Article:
Hello there I am investigating catastrophe theory although I have discovered something in a book I am reading that I dont understand

we consider a smooth function of two variables with $\displaystyle f(0,0) = f_x(0,0) = f_y(0,0) = 0$, i.e. there is a critical point at the origin, so the Taylor series is

$\displaystyle f(x,y) = ax^2 + 2h x y + b y^2) $+ higher order terms

where $\displaystyle a = f_{xx}, b = f_{yy}, h = f_{xy}$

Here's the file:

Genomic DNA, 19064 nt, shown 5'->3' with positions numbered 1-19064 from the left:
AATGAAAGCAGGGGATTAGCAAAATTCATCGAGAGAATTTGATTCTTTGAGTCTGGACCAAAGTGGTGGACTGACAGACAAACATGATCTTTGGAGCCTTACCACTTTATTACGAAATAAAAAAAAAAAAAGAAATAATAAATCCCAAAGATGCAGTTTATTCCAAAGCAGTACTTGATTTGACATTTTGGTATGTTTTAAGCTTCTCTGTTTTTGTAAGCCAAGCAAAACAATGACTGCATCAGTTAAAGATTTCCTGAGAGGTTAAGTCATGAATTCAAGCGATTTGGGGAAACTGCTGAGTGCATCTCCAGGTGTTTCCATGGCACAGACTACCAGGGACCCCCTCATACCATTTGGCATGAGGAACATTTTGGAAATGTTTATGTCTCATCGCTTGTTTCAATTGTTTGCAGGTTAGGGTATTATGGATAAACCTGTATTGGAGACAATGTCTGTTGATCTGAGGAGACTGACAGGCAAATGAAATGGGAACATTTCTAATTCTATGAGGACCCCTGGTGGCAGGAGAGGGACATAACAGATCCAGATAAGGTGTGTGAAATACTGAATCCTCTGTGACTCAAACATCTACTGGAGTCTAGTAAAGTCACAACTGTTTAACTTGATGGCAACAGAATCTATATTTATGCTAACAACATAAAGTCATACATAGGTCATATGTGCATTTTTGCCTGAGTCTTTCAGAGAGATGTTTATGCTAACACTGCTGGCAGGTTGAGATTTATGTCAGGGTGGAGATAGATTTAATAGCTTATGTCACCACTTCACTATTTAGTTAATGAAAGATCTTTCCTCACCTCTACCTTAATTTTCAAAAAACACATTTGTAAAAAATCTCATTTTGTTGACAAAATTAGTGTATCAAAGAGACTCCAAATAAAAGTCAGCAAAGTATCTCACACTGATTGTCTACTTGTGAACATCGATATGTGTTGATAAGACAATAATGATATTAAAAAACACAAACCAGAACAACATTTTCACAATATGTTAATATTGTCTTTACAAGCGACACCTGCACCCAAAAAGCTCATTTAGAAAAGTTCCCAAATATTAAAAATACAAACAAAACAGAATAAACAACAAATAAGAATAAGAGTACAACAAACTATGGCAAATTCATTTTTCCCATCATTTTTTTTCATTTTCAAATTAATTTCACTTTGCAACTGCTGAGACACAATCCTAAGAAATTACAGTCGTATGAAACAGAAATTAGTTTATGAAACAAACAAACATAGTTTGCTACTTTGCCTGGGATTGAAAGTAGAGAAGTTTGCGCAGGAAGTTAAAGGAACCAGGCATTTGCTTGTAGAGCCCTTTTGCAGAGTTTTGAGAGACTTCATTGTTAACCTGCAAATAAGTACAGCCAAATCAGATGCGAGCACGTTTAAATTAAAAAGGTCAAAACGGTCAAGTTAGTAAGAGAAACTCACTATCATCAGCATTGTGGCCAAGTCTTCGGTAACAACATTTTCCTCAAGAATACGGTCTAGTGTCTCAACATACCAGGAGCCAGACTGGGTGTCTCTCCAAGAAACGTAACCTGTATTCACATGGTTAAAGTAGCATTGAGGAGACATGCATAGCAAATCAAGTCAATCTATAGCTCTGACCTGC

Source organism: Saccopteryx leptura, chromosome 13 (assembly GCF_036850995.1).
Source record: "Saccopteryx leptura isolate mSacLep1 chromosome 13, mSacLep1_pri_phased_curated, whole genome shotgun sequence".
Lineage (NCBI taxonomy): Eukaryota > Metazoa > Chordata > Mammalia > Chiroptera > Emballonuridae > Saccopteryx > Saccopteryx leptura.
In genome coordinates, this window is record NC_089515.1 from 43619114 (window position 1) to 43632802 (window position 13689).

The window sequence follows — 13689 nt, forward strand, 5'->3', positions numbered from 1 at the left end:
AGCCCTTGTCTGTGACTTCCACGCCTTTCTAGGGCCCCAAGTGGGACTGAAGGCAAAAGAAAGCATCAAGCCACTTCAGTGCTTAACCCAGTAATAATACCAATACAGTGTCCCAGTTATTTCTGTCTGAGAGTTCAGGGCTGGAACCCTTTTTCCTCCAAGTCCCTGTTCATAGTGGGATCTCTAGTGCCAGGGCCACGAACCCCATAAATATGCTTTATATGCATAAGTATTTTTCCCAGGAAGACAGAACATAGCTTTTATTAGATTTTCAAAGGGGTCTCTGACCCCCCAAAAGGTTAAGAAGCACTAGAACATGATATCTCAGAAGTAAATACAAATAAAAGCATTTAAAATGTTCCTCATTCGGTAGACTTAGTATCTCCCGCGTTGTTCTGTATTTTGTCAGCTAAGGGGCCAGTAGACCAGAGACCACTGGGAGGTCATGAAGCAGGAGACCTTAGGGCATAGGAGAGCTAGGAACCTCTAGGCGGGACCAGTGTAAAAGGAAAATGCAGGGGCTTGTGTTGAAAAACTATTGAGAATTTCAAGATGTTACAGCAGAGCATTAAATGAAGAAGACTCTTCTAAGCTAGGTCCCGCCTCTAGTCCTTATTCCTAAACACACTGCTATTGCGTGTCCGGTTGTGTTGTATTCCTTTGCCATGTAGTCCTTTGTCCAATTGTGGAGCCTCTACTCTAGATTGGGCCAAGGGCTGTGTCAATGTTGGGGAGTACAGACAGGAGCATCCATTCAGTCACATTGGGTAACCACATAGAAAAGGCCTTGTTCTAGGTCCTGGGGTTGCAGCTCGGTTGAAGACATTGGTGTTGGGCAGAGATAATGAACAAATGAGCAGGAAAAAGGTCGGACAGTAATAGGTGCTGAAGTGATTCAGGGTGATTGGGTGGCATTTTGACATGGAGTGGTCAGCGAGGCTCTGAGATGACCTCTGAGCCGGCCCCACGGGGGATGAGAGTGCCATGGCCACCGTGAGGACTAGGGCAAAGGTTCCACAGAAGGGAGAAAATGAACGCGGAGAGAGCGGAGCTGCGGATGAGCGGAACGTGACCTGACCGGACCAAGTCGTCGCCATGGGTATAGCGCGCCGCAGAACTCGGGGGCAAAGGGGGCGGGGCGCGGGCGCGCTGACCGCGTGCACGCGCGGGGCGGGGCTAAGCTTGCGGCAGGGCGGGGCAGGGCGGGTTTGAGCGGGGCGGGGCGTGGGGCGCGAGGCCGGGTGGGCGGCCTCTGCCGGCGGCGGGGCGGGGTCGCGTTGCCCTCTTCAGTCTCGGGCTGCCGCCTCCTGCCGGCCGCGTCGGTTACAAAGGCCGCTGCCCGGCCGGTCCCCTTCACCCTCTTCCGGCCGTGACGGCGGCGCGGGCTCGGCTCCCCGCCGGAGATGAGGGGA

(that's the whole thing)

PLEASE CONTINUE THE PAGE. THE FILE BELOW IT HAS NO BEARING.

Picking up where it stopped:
We consider the case when the hessian$\displaystyle ab - h^2 = 0$, and that not all the derivatives are zero

So the book says that this means $\displaystyle |ax^2 + 2h x y + b y^2 |$ is a perfect square and allows us to write

$\displaystyle |f(x,y)| = \frac{1}{2}(\sqrt{|a|}x + \sqrt{|b|}y)^2$ + higher order terms

BUT!

if we do $\displaystyle f(x,y) = \frac{1}{2}(2x^2 - 4 x y + 2 y^2)$, all the conditions are satisfied but

$\displaystyle |f(x,y)| \not=\frac{1}{2}((\sqrt{|a|}x + \sqrt{|b|}y)^2 = \frac{1}{2}(2x^2 + 4 x y + 2 y^2)$

could anyone explain? thanks very much